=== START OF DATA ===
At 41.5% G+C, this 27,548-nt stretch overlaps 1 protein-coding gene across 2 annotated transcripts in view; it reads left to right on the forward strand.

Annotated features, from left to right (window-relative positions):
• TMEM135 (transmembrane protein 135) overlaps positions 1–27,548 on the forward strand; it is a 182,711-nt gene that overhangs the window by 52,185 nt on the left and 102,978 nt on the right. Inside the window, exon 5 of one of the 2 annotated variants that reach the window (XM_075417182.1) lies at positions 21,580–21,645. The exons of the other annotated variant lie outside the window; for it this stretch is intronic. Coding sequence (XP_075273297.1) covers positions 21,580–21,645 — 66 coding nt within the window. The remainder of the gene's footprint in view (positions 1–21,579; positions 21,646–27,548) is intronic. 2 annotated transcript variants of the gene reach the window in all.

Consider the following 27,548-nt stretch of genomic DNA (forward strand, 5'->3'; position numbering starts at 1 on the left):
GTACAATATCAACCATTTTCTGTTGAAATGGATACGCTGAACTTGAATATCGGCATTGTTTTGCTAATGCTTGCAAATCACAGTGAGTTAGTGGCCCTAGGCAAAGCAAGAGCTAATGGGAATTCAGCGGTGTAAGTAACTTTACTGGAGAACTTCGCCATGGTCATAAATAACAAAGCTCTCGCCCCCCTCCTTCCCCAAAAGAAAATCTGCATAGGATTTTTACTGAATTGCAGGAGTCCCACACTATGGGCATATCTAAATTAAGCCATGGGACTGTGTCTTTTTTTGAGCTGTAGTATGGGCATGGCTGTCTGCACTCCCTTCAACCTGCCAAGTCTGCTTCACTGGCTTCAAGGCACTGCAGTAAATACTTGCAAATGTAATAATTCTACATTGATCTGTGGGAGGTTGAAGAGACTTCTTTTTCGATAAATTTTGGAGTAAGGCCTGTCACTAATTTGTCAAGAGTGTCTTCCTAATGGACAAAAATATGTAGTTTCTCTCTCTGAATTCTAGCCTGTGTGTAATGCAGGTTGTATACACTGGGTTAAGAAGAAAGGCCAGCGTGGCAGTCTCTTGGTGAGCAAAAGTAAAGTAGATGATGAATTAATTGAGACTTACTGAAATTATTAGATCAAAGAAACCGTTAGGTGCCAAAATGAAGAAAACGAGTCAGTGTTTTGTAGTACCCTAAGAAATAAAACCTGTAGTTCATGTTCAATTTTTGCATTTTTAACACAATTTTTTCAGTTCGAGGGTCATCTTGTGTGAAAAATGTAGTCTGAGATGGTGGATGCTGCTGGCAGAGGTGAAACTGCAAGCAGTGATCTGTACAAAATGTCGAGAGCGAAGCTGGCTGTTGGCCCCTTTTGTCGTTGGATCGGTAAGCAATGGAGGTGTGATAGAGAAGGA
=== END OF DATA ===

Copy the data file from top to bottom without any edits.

At 41.5% G+C, this 27,548-nt stretch overlaps 1 protein-coding gene across 2 annotated transcripts in view; it reads left to right on the forward strand.

Annotated features, from left to right (window-relative positions):
• TMEM135 (transmembrane protein 135) overlaps positions 1–27,548 on the forward strand; it is a 182,711-nt gene that overhangs the window by 52,185 nt on the left and 102,978 nt on the right. Inside the window, exon 5 of one of the 2 annotated variants that reach the window (XM_075417182.1) lies at positions 21,580–21,645. The exons of the other annotated variant lie outside the window; for it this stretch is intronic. Coding sequence (XP_075273297.1) covers positions 21,580–21,645 — 66 coding nt within the window. The remainder of the gene's footprint in view (positions 1–21,579; positions 21,646–27,548) is intronic. 2 annotated transcript variants of the gene reach the window in all.

Consider the following 27,548-nt stretch of genomic DNA (forward strand, 5'->3'; position numbering starts at 1 on the left):
GTACAATATCAACCATTTTCTGTTGAAATGGATACGCTGAACTTGAATATCGGCATTGTTTTGCTAATGCTTGCAAATCACAGTGAGTTAGTGGCCCTAGGCAAAGCAAGAGCTAATGGGAATTCAGCGGTGTAAGTAACTTTACTGGAGAACTTCGCCATGGTCATAAATAACAAAGCTCTCGCCCCCCTCCTTCCCCAAAAGAAAATCTGCATAGGATTTTTACTGAATTGCAGGAGTCCCACACTATGGGCATATCTAAATTAAGCCATGGGACTGTGTCTTTTTTTGAGCTGTAGTATGGGCATGGCTGTCTGCACTCCCTTCAACCTGCCAAGTCTGCTTCACTGGCTTCAAGGCACTGCAGTAAATACTTGCAAATGTAATAATTCTACATTGATCTGTGGGAGGTTGAAGAGACTTCTTTTTCGATAAATTTTGGAGTAAGGCCTGTCACTAATTTGTCAAGAGTGTCTTCCTAATGGACAAAAATATGTAGTTTCTCTCTCTGAATTCTAGCCTGTGTGTAATGCAGGTTGTATACACTGGGTTAAGAAGAAAGGCCAGCGTGGCAGTCTCTTGGTGAGCAAAAGTAAAGTAGATGATGAATTAATTGAGACTTACTGAAATTATTAGATCAAAGAAACCGTTAGGTGCCAAAATGAAGAAAACGAGTCAGTGTTTTGTAGTACCCTAAGAAATAAAACCTGTAGTTCATGTTCAATTTTTGCATTTTTAACACAATTTTTTCAGTTCGAGGGTCATCTTGTGTGAAAAATGTAGTCTGAGATGGTGGATGCTGCTGGCAGAGGTGAAACTGCAAGCAGTGATCTGTACAAAATGTCGAGAGCGAAGCTGGCTGTTGGCCCCTTTTGTCGTTGGATCGGTAAGCAATGGAGGTGTGATAGAGAAGGA